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Five-fold rise in workers taking their employers to tribunals

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The number of workers in Scotland taking employers to task in the Employment Tribunal over unfair pay and conditions has seen a five-fold increase after controversial Employment Tribunal fees were scrapped. The fee regime, which saw employees paying up to £1,200 to pursue a case, was scrapped in July last year following a Supreme Court ruling that the charges were unlawful. Current UK government figures show equal pay cases accounting for the bulk of claims – an increase of 360%. Unfair dismissal claims also increased by 84% over the period, while sex discrimination claims went up by almost 50% and disability discrimination claims increased by 100%.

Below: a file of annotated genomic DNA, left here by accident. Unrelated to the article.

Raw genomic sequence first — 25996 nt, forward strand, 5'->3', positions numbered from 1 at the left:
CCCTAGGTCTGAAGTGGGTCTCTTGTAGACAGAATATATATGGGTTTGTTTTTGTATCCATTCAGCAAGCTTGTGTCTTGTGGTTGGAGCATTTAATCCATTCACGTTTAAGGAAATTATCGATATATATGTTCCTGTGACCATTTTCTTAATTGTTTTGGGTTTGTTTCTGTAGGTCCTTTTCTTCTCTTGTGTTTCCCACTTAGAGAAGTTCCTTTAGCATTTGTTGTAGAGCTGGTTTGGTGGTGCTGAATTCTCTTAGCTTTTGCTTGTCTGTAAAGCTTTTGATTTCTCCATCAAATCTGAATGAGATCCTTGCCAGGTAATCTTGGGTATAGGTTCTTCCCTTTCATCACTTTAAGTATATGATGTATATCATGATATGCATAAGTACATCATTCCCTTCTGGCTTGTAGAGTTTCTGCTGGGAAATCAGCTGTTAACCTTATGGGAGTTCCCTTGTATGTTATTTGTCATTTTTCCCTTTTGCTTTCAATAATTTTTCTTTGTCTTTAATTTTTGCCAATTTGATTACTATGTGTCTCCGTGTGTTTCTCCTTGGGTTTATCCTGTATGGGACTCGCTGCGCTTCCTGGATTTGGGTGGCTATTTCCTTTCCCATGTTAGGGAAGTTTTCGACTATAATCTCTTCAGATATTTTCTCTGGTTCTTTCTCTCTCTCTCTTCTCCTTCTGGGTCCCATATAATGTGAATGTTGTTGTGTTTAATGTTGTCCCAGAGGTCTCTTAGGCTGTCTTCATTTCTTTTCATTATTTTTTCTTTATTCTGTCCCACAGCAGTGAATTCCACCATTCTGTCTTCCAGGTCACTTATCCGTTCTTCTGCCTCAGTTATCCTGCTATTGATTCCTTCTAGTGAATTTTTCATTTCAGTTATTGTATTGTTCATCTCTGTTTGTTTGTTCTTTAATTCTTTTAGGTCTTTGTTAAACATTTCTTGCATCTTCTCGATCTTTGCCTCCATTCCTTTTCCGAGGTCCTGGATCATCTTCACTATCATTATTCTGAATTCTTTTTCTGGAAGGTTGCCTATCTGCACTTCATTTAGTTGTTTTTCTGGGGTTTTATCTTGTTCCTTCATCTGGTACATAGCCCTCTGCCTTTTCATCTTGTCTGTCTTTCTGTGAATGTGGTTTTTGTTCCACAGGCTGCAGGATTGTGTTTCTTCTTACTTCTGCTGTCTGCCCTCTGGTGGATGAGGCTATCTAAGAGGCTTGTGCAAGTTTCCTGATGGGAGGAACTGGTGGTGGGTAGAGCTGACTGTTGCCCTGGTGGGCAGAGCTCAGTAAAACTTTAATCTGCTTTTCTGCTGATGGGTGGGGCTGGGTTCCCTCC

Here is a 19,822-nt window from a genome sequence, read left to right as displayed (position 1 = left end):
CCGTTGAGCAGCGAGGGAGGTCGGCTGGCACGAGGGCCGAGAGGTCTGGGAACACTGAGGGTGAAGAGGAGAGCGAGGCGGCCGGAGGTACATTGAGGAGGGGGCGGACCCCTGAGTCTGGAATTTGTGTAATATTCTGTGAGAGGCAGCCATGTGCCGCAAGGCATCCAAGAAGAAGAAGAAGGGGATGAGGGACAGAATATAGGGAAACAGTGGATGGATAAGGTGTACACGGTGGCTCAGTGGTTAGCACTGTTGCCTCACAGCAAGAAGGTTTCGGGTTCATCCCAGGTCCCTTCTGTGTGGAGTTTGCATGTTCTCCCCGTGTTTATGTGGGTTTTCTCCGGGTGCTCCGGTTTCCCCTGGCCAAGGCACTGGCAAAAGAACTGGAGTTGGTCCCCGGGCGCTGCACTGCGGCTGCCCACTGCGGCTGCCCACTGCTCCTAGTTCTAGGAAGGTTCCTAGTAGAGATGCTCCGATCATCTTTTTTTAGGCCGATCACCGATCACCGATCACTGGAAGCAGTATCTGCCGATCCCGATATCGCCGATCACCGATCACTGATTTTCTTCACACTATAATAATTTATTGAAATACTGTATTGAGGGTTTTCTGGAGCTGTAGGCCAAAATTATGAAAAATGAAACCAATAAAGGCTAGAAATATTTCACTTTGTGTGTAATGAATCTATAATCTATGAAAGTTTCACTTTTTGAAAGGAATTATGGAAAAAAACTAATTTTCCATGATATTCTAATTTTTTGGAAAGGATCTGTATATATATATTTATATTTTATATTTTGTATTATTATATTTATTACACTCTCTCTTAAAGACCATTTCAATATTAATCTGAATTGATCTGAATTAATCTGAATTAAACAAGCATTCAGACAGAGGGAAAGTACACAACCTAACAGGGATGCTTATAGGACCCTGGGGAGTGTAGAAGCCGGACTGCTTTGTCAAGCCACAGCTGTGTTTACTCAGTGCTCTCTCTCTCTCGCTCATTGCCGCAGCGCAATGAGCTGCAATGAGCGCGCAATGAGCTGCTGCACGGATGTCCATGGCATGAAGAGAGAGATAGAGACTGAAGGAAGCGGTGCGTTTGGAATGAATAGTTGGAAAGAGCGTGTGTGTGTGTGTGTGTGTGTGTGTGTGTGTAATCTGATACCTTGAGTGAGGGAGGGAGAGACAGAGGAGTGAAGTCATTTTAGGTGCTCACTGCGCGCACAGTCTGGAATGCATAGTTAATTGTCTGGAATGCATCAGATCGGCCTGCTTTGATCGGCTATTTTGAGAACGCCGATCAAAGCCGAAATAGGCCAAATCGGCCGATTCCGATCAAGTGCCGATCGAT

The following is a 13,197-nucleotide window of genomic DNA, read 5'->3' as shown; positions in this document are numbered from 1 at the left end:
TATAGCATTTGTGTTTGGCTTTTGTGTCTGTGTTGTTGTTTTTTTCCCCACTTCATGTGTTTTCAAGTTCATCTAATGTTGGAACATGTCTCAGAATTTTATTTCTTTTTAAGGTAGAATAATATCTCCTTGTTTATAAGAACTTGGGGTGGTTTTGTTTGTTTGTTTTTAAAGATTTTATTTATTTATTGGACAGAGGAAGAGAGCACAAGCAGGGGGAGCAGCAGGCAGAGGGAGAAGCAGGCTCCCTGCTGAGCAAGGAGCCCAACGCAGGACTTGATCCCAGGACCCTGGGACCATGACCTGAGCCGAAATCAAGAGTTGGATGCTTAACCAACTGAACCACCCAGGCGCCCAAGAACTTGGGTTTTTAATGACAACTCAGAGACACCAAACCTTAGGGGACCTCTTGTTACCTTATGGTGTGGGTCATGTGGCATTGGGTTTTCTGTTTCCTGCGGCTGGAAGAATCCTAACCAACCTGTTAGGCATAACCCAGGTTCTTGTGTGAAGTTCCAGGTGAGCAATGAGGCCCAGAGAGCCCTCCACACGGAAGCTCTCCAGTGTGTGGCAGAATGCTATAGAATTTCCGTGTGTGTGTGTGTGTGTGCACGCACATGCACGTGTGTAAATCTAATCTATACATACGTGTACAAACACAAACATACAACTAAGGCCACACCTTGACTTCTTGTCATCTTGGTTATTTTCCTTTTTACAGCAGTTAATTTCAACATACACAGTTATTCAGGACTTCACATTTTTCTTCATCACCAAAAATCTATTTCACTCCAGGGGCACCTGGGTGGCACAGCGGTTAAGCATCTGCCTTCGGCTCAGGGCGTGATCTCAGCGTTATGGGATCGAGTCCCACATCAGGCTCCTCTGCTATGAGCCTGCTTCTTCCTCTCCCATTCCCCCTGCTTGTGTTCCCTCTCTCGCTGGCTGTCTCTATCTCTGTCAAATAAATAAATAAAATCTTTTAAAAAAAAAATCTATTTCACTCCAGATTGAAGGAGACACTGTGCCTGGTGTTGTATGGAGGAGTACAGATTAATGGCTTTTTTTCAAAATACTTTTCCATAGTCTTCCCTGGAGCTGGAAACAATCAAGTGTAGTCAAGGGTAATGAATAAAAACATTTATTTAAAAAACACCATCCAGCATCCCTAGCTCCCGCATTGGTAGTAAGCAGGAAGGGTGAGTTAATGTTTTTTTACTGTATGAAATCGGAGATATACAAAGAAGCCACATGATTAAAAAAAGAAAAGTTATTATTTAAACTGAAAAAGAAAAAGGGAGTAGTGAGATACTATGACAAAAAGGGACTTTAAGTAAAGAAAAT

Trade union Unison, which led the legal fight against the fees, said that the rise showed just how vital free access to justice is for workers. However, this increase in claims has prompted concerns that the tribunal service is becoming “overwhelmed” by the influx. An HM Courts and Tribunals spokesperson said: “We are recruiting more tribunal judges and are improving ways of working to deal with the cases”.

When deciding on how best to deal with employee claims, and in light of the above, employers should take into account the increased likelihood of disaffected employees resorting to litigation and the current lengthy delays in the Tribunal process.